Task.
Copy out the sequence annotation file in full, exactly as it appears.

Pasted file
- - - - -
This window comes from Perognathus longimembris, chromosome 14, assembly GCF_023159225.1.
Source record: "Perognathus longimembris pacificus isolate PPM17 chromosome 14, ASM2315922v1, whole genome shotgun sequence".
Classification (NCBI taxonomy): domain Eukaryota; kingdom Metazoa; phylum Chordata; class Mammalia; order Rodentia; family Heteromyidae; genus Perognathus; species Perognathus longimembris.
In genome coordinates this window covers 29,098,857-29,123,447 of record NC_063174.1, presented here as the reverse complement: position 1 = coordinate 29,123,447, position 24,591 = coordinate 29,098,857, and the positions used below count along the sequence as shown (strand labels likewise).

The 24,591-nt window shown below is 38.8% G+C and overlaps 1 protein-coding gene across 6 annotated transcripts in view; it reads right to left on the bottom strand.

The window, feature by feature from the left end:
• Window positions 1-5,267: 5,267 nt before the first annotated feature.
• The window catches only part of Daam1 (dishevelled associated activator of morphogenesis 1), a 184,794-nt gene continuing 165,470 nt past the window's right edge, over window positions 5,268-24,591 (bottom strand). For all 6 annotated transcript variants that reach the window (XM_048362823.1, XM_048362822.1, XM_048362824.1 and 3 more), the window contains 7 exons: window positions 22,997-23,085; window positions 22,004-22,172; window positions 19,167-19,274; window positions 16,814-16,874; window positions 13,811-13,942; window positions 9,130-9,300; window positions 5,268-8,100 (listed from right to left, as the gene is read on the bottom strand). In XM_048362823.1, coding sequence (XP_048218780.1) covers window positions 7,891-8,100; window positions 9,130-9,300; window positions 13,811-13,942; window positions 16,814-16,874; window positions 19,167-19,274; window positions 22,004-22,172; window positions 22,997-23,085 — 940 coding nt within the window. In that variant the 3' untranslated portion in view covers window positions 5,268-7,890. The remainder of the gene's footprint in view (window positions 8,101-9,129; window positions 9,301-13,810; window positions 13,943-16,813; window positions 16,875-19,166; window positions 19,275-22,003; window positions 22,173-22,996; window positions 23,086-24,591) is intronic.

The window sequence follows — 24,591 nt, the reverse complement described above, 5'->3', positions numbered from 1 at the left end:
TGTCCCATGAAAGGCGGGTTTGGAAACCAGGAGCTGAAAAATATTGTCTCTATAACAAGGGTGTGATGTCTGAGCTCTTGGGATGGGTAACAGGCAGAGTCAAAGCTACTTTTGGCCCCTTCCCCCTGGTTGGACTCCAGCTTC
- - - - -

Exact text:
This window comes from Perognathus longimembris, chromosome 14, assembly GCF_023159225.1.
Source record: "Perognathus longimembris pacificus isolate PPM17 chromosome 14, ASM2315922v1, whole genome shotgun sequence".
Classification (NCBI taxonomy): domain Eukaryota; kingdom Metazoa; phylum Chordata; class Mammalia; order Rodentia; family Heteromyidae; genus Perognathus; species Perognathus longimembris.
In genome coordinates this window covers 29,098,857-29,123,447 of record NC_063174.1, presented here as the reverse complement: position 1 = coordinate 29,123,447, position 24,591 = coordinate 29,098,857, and the positions used below count along the sequence as shown (strand labels likewise).

The 24,591-nt window shown below is 38.8% G+C and overlaps 1 protein-coding gene across 6 annotated transcripts in view; it reads right to left on the bottom strand.

The window, feature by feature from the left end:
• Window positions 1-5,267: 5,267 nt before the first annotated feature.
• The window catches only part of Daam1 (dishevelled associated activator of morphogenesis 1), a 184,794-nt gene continuing 165,470 nt past the window's right edge, over window positions 5,268-24,591 (bottom strand). For all 6 annotated transcript variants that reach the window (XM_048362823.1, XM_048362822.1, XM_048362824.1 and 3 more), the window contains 7 exons: window positions 22,997-23,085; window positions 22,004-22,172; window positions 19,167-19,274; window positions 16,814-16,874; window positions 13,811-13,942; window positions 9,130-9,300; window positions 5,268-8,100 (listed from right to left, as the gene is read on the bottom strand). In XM_048362823.1, coding sequence (XP_048218780.1) covers window positions 7,891-8,100; window positions 9,130-9,300; window positions 13,811-13,942; window positions 16,814-16,874; window positions 19,167-19,274; window positions 22,004-22,172; window positions 22,997-23,085 — 940 coding nt within the window. In that variant the 3' untranslated portion in view covers window positions 5,268-7,890. The remainder of the gene's footprint in view (window positions 8,101-9,129; window positions 9,301-13,810; window positions 13,943-16,813; window positions 16,875-19,166; window positions 19,275-22,003; window positions 22,173-22,996; window positions 23,086-24,591) is intronic.

The window sequence follows — 24,591 nt, the reverse complement described above, 5'->3', positions numbered from 1 at the left end:
TGTCCCATGAAAGGCGGGTTTGGAAACCAGGAGCTGAAAAATATTGTCTCTATAACAAGGGTGTGATGTCTGAGCTCTTGGGATGGGTAACAGGCAGAGTCAAAGCTACTTTTGGCCCCTTCCCCCTGGTTGGACTCCAGCTTC